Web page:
- Some other typical steps: Each copy should be identified and numbered/marked with each access associated with such a copy tracked and limited to the party authorized to that copy. Controls over the entire lifecycle from initial creation to final disposition should be meticulously maintained. Inventory should be kept and accurately maintained. Generally, the protection program as a whole should be at the Defined level or higher.
- Conduct periodic reviews: A periodic audit process should verify that all measures to protect trade secrets are in place and operating properly.
[Patents] are protected by [Marking it properly / Not disclosing it prior to filing / Filing timely legal papers / Tracking and following jurisdictional requirements]
Unlike trade secrets, the protection of which is all in the hands of the holder, patents, once files, can generally be disclosed without loss of rights. Confidentiality only applied prior to filing, and then there are different specific limitations in different time frames and jurisdictions.
- Marking Pat. Pend. for pending patents, and Pat. along with the patent numbers protects patented items in terms of adequate notice to others. Filing timely legal documents is necessary, and there is the "race to the patent office" effect in that the first to file generally wins the patent.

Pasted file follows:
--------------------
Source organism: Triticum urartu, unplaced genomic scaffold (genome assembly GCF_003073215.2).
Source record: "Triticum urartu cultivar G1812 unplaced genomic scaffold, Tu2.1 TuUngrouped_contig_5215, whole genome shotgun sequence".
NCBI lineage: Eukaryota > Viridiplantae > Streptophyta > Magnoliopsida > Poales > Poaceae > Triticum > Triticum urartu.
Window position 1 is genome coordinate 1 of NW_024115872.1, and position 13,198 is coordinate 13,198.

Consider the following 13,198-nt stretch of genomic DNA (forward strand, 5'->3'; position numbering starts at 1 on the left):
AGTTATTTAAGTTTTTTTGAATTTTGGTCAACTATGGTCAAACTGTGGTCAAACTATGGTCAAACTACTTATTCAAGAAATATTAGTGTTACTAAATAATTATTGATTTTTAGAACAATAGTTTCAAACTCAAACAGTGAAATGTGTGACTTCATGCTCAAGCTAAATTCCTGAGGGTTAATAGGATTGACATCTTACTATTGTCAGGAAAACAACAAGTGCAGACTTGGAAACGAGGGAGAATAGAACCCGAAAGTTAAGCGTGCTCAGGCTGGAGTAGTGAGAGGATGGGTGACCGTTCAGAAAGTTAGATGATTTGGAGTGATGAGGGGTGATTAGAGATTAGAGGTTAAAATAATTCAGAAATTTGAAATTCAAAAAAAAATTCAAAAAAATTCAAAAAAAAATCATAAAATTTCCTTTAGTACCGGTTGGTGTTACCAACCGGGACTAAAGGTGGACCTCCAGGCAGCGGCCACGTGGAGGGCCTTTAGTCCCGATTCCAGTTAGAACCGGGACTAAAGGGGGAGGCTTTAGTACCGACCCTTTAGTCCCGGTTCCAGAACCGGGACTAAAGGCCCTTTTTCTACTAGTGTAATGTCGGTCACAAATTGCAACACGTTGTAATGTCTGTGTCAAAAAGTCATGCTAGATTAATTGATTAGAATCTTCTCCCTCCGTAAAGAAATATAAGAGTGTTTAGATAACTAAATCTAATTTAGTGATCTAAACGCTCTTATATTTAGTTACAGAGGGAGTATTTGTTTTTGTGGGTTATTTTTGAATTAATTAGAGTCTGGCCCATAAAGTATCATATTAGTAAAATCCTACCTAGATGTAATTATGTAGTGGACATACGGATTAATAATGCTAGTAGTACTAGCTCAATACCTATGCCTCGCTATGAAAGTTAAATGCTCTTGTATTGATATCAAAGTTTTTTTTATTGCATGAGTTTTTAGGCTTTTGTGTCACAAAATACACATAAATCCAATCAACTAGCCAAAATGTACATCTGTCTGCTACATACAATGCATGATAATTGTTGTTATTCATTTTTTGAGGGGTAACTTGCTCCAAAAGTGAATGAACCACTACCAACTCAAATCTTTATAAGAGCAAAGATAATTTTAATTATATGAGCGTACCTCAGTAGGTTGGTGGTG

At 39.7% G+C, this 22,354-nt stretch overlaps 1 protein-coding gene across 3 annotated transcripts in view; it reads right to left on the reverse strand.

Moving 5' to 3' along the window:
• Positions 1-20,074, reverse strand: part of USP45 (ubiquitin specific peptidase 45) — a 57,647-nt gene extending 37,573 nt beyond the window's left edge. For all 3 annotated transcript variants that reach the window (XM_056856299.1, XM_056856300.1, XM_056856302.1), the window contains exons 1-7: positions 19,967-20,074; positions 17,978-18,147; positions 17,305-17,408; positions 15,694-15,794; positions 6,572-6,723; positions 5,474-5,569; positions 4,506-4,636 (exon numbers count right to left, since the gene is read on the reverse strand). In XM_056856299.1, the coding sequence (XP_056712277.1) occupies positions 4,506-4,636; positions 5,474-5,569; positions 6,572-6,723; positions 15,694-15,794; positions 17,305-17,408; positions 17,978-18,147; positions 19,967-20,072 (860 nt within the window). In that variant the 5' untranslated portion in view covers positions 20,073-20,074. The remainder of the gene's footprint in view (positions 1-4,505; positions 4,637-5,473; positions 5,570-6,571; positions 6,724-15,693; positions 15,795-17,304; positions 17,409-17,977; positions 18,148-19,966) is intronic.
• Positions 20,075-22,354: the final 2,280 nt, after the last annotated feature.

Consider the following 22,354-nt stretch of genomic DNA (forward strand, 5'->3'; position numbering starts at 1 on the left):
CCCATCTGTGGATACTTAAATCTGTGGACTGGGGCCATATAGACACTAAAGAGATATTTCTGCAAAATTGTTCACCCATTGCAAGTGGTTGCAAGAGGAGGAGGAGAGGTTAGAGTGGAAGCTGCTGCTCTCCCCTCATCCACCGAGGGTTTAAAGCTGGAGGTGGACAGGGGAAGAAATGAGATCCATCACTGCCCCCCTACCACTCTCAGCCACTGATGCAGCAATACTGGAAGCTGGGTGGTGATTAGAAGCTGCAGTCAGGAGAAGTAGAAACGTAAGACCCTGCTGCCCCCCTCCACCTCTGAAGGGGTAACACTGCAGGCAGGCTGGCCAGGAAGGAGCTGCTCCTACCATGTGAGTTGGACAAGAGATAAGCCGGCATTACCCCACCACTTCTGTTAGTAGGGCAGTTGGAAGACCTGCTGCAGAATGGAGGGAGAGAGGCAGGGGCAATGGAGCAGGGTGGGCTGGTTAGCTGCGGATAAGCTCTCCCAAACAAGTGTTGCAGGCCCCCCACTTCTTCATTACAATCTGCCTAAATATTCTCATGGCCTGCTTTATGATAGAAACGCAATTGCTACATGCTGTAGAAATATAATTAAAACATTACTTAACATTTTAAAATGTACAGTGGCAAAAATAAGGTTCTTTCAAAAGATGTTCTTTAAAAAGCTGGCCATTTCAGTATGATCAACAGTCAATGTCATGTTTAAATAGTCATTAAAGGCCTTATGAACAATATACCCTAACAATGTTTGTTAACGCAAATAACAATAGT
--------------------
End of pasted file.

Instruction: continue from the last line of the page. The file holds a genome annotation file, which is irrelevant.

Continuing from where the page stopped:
[Copyrights] are protected by [Marking it properly / Explicitly inventorying it] Generally, anything reduced to tangible form is copyrighted de-facto. Additional protection may be attained by sending a copy to the copyright office, having adequate proof of the date of the creation of the document, etc. But copyright is a relatively weak protection, protecting the specifics of the material and not the ideas, methods, processes, or concepts.
[Trademarks] are protected by [Limiting it to very specific identified items / Marking it properly / Actively applying it / Actively protecting it / Explicitly inventorying it] Trademarks and similar markings are typically in the form of shapes, colors, markings, etc. that are unique at the time of inception and protected through their lifecycle by aggressively pursuing those who use those markings in the legal system.
[Other IP] are protected by [Practices commensurate with its business utility] In general, that's what the standard of practice is about.